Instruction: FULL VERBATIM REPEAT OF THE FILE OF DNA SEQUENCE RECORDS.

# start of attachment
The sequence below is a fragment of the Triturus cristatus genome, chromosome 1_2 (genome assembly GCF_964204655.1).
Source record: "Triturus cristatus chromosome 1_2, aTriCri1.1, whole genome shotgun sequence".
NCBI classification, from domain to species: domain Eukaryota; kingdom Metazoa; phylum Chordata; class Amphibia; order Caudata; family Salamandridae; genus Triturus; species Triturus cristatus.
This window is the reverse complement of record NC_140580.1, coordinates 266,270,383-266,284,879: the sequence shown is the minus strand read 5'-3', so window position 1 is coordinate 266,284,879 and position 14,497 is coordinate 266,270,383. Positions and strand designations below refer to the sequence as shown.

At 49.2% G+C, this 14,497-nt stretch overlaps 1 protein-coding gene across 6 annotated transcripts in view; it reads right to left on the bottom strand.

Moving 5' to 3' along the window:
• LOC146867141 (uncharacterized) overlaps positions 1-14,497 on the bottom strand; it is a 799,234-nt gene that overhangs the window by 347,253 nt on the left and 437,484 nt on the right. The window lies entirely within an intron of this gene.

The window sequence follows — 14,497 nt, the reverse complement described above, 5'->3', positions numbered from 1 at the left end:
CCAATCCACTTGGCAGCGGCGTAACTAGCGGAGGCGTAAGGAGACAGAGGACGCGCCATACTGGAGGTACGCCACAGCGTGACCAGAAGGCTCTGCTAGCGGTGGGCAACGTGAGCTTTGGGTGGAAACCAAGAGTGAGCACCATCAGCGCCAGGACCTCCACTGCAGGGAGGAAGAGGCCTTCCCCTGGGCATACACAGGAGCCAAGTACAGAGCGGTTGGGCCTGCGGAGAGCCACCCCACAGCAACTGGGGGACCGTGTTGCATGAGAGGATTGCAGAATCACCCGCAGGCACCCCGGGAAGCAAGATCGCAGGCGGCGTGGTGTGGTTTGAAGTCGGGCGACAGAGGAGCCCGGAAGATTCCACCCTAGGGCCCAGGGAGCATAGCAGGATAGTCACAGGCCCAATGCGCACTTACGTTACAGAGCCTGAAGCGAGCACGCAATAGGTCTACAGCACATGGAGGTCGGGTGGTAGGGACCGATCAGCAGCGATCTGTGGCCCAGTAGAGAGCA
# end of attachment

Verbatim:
The sequence below is a fragment of the Triturus cristatus genome, chromosome 1_2 (genome assembly GCF_964204655.1).
Source record: "Triturus cristatus chromosome 1_2, aTriCri1.1, whole genome shotgun sequence".
NCBI classification, from domain to species: domain Eukaryota; kingdom Metazoa; phylum Chordata; class Amphibia; order Caudata; family Salamandridae; genus Triturus; species Triturus cristatus.
This window is the reverse complement of record NC_140580.1, coordinates 266,270,383-266,284,879: the sequence shown is the minus strand read 5'-3', so window position 1 is coordinate 266,284,879 and position 14,497 is coordinate 266,270,383. Positions and strand designations below refer to the sequence as shown.

At 49.2% G+C, this 14,497-nt stretch overlaps 1 protein-coding gene across 6 annotated transcripts in view; it reads right to left on the bottom strand.

Moving 5' to 3' along the window:
• LOC146867141 (uncharacterized) overlaps positions 1-14,497 on the bottom strand; it is a 799,234-nt gene that overhangs the window by 347,253 nt on the left and 437,484 nt on the right. The window lies entirely within an intron of this gene.

The window sequence follows — 14,497 nt, the reverse complement described above, 5'->3', positions numbered from 1 at the left end:
CCAATCCACTTGGCAGCGGCGTAACTAGCGGAGGCGTAAGGAGACAGAGGACGCGCCATACTGGAGGTACGCCACAGCGTGACCAGAAGGCTCTGCTAGCGGTGGGCAACGTGAGCTTTGGGTGGAAACCAAGAGTGAGCACCATCAGCGCCAGGACCTCCACTGCAGGGAGGAAGAGGCCTTCCCCTGGGCATACACAGGAGCCAAGTACAGAGCGGTTGGGCCTGCGGAGAGCCACCCCACAGCAACTGGGGGACCGTGTTGCATGAGAGGATTGCAGAATCACCCGCAGGCACCCCGGGAAGCAAGATCGCAGGCGGCGTGGTGTGGTTTGAAGTCGGGCGACAGAGGAGCCCGGAAGATTCCACCCTAGGGCCCAGGGAGCATAGCAGGATAGTCACAGGCCCAATGCGCACTTACGTTACAGAGCCTGAAGCGAGCACGCAATAGGTCTACAGCACATGGAGGTCGGGTGGTAGGGACCGATCAGCAGCGATCTGTGGCCCAGTAGAGAGCA